BOSTON — U.S. District Judge George O'Toole Jr. is presiding over the trial of Boston Marathon bombing suspect Dzhokhar Tsarnaev. O'Toole has handled several high-profile trials since he became a federal judge two decades ago. Here are some things to know about him:
Born in 1947 in Worcester, Massachusetts, now 67. Graduated from Boston College, 1969; Harvard Law School, 1972. Partner at Boston law firm until appointment to Boston Municipal Court, 1982. Appointed by Gov. Michael Dukakis to be a judge in Superior Court, 1990. Nominated to the federal bench in 1995 by President Bill Clinton.
O'Toole presided at the 2012 trial of Tarek Mehanna, a Massachusetts man convicted of conspiring to help al-Qaida. He sentenced Mehanna to 17½ years in prison.
He also presided over a civil case brought by crime writer Patricia Cornwell against her former financial adviser.
In 2004, O'Toole rejected a request from civil rights groups to stop allowing security officials to search the bags of bus and subway passengers traveling near the Democratic National Convention in Boston. O'Toole said the searches were a response to a genuine security concern and the intrusion on passengers was limited. Civil rights groups had argued that the inspections were unconstitutionally intrusive and violated personal privacy rights.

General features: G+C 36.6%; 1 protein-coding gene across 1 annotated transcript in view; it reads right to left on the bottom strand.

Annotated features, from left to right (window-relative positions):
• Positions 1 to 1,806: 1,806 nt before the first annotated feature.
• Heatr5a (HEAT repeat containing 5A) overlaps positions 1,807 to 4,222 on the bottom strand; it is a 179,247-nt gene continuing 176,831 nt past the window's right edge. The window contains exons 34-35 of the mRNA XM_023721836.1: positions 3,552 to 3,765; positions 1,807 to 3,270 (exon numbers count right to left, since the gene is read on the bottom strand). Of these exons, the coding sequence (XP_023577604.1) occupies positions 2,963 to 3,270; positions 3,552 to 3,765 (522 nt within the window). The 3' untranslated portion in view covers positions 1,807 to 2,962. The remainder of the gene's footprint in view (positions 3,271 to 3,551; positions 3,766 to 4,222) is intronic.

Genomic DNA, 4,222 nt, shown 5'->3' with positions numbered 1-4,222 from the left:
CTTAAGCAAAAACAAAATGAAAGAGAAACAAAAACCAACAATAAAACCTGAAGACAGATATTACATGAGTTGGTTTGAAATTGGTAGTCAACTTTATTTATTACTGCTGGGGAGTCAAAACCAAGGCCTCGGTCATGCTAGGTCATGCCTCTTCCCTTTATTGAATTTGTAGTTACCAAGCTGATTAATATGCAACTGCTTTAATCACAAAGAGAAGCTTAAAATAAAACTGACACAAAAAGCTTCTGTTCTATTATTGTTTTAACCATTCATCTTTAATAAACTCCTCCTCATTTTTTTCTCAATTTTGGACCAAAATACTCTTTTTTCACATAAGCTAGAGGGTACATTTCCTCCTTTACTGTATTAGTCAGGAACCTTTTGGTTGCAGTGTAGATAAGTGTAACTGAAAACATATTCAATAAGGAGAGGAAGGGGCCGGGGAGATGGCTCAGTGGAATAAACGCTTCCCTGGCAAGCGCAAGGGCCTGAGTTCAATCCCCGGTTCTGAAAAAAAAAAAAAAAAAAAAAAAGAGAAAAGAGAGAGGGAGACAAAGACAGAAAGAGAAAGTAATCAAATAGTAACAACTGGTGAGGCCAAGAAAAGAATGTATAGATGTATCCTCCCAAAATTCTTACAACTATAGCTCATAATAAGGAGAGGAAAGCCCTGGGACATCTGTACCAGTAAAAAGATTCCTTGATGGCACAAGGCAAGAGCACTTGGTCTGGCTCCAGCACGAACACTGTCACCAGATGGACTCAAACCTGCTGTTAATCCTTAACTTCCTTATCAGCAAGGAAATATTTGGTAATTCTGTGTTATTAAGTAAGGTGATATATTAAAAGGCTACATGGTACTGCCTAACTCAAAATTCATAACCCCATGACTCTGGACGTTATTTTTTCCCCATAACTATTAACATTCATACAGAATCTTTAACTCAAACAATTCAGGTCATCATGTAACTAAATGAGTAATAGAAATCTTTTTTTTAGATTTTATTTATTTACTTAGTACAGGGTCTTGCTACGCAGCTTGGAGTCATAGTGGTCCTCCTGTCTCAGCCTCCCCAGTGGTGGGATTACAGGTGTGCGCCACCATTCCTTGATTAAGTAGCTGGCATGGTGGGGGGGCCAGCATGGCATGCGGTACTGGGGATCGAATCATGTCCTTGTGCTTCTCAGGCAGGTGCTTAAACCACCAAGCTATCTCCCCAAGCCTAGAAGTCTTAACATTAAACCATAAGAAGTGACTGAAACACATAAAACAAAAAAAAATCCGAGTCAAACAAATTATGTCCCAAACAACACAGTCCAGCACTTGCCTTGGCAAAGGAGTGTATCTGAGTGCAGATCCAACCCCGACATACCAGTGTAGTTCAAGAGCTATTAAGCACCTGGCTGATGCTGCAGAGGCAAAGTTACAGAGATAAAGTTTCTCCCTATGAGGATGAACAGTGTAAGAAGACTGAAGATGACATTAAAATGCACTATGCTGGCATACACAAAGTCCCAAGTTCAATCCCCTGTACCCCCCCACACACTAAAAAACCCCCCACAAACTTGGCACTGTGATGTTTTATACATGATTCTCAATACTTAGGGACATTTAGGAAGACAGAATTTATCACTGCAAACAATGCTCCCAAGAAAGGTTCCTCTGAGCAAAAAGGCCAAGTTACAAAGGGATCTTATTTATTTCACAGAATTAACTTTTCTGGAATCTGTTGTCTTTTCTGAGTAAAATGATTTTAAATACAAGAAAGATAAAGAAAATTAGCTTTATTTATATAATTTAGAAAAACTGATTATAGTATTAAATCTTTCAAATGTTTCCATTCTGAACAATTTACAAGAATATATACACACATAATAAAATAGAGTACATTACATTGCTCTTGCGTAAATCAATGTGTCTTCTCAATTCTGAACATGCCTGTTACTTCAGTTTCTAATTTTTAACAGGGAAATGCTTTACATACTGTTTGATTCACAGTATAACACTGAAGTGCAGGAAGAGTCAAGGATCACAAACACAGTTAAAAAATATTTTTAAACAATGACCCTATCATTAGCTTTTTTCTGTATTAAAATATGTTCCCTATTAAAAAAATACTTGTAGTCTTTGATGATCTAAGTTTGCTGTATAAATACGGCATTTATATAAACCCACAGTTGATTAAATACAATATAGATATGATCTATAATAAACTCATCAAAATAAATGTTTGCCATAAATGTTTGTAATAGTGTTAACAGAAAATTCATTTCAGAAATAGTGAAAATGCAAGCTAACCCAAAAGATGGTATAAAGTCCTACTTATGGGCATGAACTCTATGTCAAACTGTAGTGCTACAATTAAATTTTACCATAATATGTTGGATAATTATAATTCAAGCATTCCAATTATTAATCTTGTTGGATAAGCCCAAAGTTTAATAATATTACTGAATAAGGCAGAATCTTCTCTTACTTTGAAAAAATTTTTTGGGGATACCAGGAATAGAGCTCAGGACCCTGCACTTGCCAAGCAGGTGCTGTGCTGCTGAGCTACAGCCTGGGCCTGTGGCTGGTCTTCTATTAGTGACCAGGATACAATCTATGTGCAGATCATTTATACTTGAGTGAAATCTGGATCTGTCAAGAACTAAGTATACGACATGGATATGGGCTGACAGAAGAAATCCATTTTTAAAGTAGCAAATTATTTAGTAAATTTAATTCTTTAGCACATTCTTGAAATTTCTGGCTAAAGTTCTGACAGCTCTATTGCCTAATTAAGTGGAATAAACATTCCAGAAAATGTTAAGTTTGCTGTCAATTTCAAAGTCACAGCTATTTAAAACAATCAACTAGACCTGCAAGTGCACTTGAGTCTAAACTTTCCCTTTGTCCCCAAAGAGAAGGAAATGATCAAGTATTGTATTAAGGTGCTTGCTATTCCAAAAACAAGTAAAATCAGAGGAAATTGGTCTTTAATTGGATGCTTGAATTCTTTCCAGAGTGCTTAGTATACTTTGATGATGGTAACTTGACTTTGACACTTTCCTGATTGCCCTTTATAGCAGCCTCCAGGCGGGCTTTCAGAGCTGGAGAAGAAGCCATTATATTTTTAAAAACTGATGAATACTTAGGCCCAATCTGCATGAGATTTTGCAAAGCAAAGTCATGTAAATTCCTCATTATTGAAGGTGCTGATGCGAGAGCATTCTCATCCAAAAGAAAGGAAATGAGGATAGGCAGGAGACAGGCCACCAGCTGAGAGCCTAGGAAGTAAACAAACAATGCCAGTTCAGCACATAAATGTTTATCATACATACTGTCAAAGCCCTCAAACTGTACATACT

In 2002, O'Toole ordered United Airlines to give a deaf airline mechanic a job offer and pay him at least $320,000 in damages and lost wages, finding that United acted in "bad faith" when it argued the man could not perform the critical duties of a line mechanic and expressed concern for his safety on a busy airport tarmac.
O'Toole is known for his businesslike, straight-to-the-point manner. He is a man of few words on the bench and does not allow lawyers to ramble. He is known for keeping hearings brief and his written rulings short. When Tsarnaev's lawyers asked to suspend jury selection for at least a month because of the potential impact of the recent terror attacks in Paris, O'Toole rejected the request without holding a hearing, saying he remains convinced a fair and impartial jury can be chosen.